This scene is told from Edmond’s Perspective, but is more focused on his sister Rowena.  While it touches upon what she would think (because Edmund knows how she would react), it doesn’t actually delve into her thoughts.  The POV is still limited to Edmund.  Now, the POV is not tightly limited to Edmund, because the narration shows her actions that Edmund doesn’t truly see, except maybe out of the corner of his eye.  So there is a bit of a POV gray area in relation to her actions.  My take is:  Because Edmund is in the room and can see her actions even though he is not particularly paying attention to them, it is close enough.

This is the point I’m trying to make:  The writer should be looking at POV on this level to ensure consistency.  If the POV character in a story written in 3rd person limited cannot see the action, hear the conversation, or read the other person’s mind then it should not be in the narration.  Find another way to show it.  Yes, it’s harder, but it makes for a more immersive experience for your reader.


Filed under Editing, Writing

Coming Soon – The Eastern Factor


I’ve been working on the final revision of this novel.  It is the third book in my Kingdom of Haven series.  Soon it will be off to the editor, and then out in the world.   It will be available around November.  More details to come.

In the meantime, here is the cover design by my friend Don.  He does a great job, and is very patient with my requests.  I’m sure he gets tired of me asking: Can you do this?  So far he hasn’t said no, so hats off to his talent.



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I attended ConCarolinas yesterday with my daughter.  It has become somewhat of a tradition for us to attend cons.  We shoot for the smaller local cons because they are typically more intimate than some of the bigger ones.  We started years ago with MarsCon out of Williamsburg, VA; tried out RavenCon in Richmond, VA; StellarCon in Greensboro, NC; and now have zoned in on ConCarolinas in Charlotte, NC.  Now that we live in Charlotte, ConCarolinas is definitely the most convenient to attend.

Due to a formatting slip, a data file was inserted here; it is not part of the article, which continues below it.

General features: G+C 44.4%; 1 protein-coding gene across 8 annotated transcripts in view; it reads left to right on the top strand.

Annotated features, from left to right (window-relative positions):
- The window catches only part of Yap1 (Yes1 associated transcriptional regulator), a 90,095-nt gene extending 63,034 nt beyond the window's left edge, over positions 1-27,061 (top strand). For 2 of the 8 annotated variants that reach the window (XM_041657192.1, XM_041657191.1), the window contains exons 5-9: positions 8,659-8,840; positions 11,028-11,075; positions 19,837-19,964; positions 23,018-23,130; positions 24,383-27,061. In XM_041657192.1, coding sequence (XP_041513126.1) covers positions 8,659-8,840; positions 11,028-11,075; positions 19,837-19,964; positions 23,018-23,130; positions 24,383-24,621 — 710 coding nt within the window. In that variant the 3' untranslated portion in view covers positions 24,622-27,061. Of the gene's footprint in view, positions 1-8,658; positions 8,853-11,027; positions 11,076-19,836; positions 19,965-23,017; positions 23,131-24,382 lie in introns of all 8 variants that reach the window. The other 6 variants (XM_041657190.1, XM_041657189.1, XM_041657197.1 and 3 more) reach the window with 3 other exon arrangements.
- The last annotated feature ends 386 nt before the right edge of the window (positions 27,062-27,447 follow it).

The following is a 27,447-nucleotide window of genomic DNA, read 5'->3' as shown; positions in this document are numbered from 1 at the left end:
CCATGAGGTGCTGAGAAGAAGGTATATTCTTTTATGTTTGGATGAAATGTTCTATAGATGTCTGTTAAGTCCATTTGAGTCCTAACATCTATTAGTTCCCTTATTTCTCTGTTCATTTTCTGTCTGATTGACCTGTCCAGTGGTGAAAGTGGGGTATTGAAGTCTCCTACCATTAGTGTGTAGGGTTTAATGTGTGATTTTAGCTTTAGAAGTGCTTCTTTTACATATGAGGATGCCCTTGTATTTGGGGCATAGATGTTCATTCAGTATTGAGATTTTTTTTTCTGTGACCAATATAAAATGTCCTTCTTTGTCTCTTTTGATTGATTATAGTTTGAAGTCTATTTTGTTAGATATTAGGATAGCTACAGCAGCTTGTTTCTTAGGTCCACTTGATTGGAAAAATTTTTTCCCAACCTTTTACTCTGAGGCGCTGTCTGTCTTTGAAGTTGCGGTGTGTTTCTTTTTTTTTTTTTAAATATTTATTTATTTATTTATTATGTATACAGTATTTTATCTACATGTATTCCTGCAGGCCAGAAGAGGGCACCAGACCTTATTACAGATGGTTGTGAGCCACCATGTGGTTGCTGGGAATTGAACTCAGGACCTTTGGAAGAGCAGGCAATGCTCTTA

My daughter likes to cosplay at times and likes to talk to people at the convention, where I am the proverbial stick in the mud.  Yes, I’m the author.  Yes, I’m supposed to mingle, and meet other authors, and promote my books.  Yes, I suck at it.

I always make the rounds and talk to the authors hawking their wares.  I typically buy a handful of books from said authors, not the bookstores in the dealer room.  I hope they will do the same for me, in the future—next year.

I will be releasing the third book in my trilogy this winter (in time for Christmas), and next year will be the big marketing push to promote the series.  I plan to attend as many conventions as possible in 2018.  I’ll be the one sitting behind the table watching people walk by and hoping they’ll stop and talk.  I won’t lie—I’m a bit apprehensive about it, but excited at the same time.

Stop by and say hi.  It won’t matter if you buy a book, I’ll be happy to see you.

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Filed under Conventions, Writing

An Early Christmas Present – For Me

My short story “Santa Doesn’t Work Here Anymorewill be coming your way this Christmas.  It will be appearing in the anthology Short and Twisted Christmas Tales sponsored by the North Texas Speculative Fiction Workshop.

This story has been sitting in my pile waiting for the right venue.  It feels good to get it out there.    I understand the anthology will be released in November.

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I just started submitting short stories again.  No excuses—I stopped sending stuff out to focus on my novels.  Okay, that was my official excuse, and I’m sticking with it.  Looking back, it wasn’t the best plan.  Be that as it may, it’s been a few years since I submitted stories.  I’m guessing I’m not alone in disliking the submission process.  Well, I used to really dislike it, but now it’s so much easier.  Everyone has gone to online submission forms.  I like it!

Still, Something about the word submission irks me.  What does it mean exactly?  I decided to see what old Merriam-Webster had to say, and because I’m rather simple, I opted for the kid’s definition:

1:  the act of putting forward something (as for consideration or comment)

2:  the condition of being humble or obedient

3:  the act of giving in to power or authority

I recognize that the first definition is appropriate for this discussion, but why does it feel like the other two seem to hit closer to the mark?  No matter how thick-skinned you are, or how well you handle rejection, it feels like you are submitting a piece of yourself along with your story.  Then you have to be humble when you receive said rejection, and obedient to the whims of the publisher.

Maybe it’s just me, but I think it is a conspiracy.  Sending in your story is called a submission to put you in the right frame of mind.  Be prepared to submit to the authority of the publisher, all yea who enter here!  It can’t be a coincidence.

Anyway, I’ve sent out three submissions:  One was rejected within a day, one was accepted within a day, and the last is still out there.  Not bad odds.  Maybe I should have started submitting again sooner.

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Filed under Submitting Work, Writing